The founding fathers of the Paralympics must be turning in their graves. The Sochi Paralympics is the latest in a long list of sports events to be marred by politics. The 1980 Olympics in the then USSR are best remembered for boycotts by the United States and 64 other teams in protest against the invasion of Afghanistan; the Moscow Paralympics were moved to the Netherlands because, as a Soviet official put it, ‘we do not have anyone with impairments here’. So, when the new International Paralympic Committee President, Sir Philip Craven, stated this week – in reference to Russia's de facto military take-over of the Crimea – that 'we will leave global politics to the politicians', this was simply a variant of the tired refrain that ‘sport and politics do not mix’. There are some parallels between the 1980 Olympics and Sochi: David Cameron has ordered a boycott of the Paralympics by British Ministers and Prince Edward, patron of the British Paralympic Association, is staying away.  

Far from sport not mixing with politics, it would appear that sports mega-events in particular have become increasingly politicised in recent years, with governments of all political hues, based in a wide range of regime types (from advanced capitalist to dictatorship), falling over themselves to play host.  

The answer as to why this is the case is not as simple as one would imagine: motives range from ‘showcasing the nation’, ‘coming-out parties’ to ‘domestic nation-building’. Trends suggest that states with historical pasts and international images that need burnishing are flocking to host sports mega-events, especially after the spectacular success of Germany’s 2006 FIFA World Cup (in terms of image improvement). There is an inherent danger to this strategy: hosting is a double-edged sword. Intense media scrutiny is simply one of the by-products of hosting and the longed-for recognition may not be quite what was intended. Qatar (hosts of the 2022 FIFA World Cup) has learnt the hard way by having its treatment of construction and domestic workers examined closely. This could be a case of accidental democratisation: the decision to award Qatar the event was political, made by an undemocratic and unelected organisation, yet the outcome may be improved conditions for workers in Qatar.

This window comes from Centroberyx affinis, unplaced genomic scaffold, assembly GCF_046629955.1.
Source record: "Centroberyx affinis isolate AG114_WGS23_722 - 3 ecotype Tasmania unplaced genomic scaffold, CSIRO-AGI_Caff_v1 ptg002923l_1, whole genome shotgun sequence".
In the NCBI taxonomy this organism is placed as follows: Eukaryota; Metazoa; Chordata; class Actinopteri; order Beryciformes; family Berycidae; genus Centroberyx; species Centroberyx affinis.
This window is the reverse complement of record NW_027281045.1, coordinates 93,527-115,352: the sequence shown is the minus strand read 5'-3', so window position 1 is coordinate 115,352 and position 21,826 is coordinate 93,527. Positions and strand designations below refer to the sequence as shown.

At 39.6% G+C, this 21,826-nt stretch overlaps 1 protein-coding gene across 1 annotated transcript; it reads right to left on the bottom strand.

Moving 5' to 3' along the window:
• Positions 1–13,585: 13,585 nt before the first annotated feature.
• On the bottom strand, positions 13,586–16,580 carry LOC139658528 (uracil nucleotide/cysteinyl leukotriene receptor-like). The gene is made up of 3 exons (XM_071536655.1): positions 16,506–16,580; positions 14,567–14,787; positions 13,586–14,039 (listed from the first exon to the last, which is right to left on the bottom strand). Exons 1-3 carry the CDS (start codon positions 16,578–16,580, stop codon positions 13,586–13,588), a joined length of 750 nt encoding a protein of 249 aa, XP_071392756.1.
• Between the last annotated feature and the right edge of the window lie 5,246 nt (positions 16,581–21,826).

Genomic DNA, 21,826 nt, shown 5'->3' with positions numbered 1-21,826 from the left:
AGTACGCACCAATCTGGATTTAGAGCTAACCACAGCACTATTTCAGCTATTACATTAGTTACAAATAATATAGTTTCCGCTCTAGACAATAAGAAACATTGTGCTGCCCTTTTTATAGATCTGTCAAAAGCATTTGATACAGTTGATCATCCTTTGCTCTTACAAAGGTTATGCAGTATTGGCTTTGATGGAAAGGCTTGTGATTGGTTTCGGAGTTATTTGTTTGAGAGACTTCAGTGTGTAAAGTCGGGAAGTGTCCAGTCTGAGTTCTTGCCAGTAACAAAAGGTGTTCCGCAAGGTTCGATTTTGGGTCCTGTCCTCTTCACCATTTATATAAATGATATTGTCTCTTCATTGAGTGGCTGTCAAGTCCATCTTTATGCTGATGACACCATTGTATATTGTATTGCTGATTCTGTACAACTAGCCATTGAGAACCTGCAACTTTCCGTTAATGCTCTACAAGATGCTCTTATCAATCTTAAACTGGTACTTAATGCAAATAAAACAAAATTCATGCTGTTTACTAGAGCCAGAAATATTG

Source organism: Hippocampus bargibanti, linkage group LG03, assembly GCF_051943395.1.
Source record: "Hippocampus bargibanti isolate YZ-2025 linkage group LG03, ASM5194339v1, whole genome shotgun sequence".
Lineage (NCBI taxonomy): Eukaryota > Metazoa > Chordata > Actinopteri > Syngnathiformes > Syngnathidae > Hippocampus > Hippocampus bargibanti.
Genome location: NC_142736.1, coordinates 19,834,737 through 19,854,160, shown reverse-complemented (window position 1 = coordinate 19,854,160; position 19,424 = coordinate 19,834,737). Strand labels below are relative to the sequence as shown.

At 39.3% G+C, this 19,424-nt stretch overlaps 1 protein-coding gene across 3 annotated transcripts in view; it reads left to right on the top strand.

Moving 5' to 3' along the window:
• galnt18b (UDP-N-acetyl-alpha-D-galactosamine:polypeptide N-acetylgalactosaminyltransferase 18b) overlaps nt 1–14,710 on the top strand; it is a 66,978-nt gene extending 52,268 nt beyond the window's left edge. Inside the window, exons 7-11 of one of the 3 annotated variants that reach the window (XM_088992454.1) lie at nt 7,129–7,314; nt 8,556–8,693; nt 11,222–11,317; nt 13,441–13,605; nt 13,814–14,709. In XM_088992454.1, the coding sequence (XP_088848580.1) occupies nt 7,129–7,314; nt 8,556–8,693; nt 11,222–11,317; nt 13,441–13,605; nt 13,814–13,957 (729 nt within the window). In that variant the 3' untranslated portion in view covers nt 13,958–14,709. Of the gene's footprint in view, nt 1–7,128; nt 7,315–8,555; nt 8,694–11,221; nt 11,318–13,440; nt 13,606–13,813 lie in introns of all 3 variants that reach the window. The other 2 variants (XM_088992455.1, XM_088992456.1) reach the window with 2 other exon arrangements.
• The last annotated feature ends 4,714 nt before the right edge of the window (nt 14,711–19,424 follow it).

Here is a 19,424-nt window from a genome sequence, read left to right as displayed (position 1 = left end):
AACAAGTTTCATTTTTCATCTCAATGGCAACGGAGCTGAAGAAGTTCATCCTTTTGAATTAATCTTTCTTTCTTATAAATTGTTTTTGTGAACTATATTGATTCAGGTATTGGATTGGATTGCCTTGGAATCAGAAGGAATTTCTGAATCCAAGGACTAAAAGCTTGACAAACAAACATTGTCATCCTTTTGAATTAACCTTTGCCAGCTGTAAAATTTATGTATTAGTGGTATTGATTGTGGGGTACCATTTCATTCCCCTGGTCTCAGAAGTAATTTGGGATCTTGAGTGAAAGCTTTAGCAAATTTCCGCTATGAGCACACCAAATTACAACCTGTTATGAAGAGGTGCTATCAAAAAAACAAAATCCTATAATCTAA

This does not appear to be the case in Russia. Shortly before the Sochi Games, Russia announced its controversial anti-gay laws; shortly after, it mobilised troops in response to the growing crises in the Ukraine, let off warning shots and provocatively tested a ballistic missile amid the tension. The Sochi Winter Olympics and the 2018 FIFA World Cup are more than just showcasing events for Russia. Hosting the most expensive Olympics of all time (including summer events) is part of the growing confidence of a state which sees itself returning to its former glory after two decades of difficult economic and social transition. Such events can be used as a show of strength by the host to the international community; internally they can aid the process of binding the nation’s citizens around a common cause.  

Russia appears to be testing the boundaries of global opinion and the Sochi Olympics and Paralympics has ensured everyone is paying attention. In the run up to the 2018 FIFA World Cup, the showcase event of the world’s most popular sport, Russia as a (re-) emerging state is likely to be at the forefront of debates on the changing face of global power.  

Dr Jonathan Grix  

Reader in Sport Policy and Politics in the School of Sport, Exercise and Rehabilitation Sciences.  

His latest book is (2014) Leveraging Legacies from Sports Mega-Events, Basingstoke: Palgrave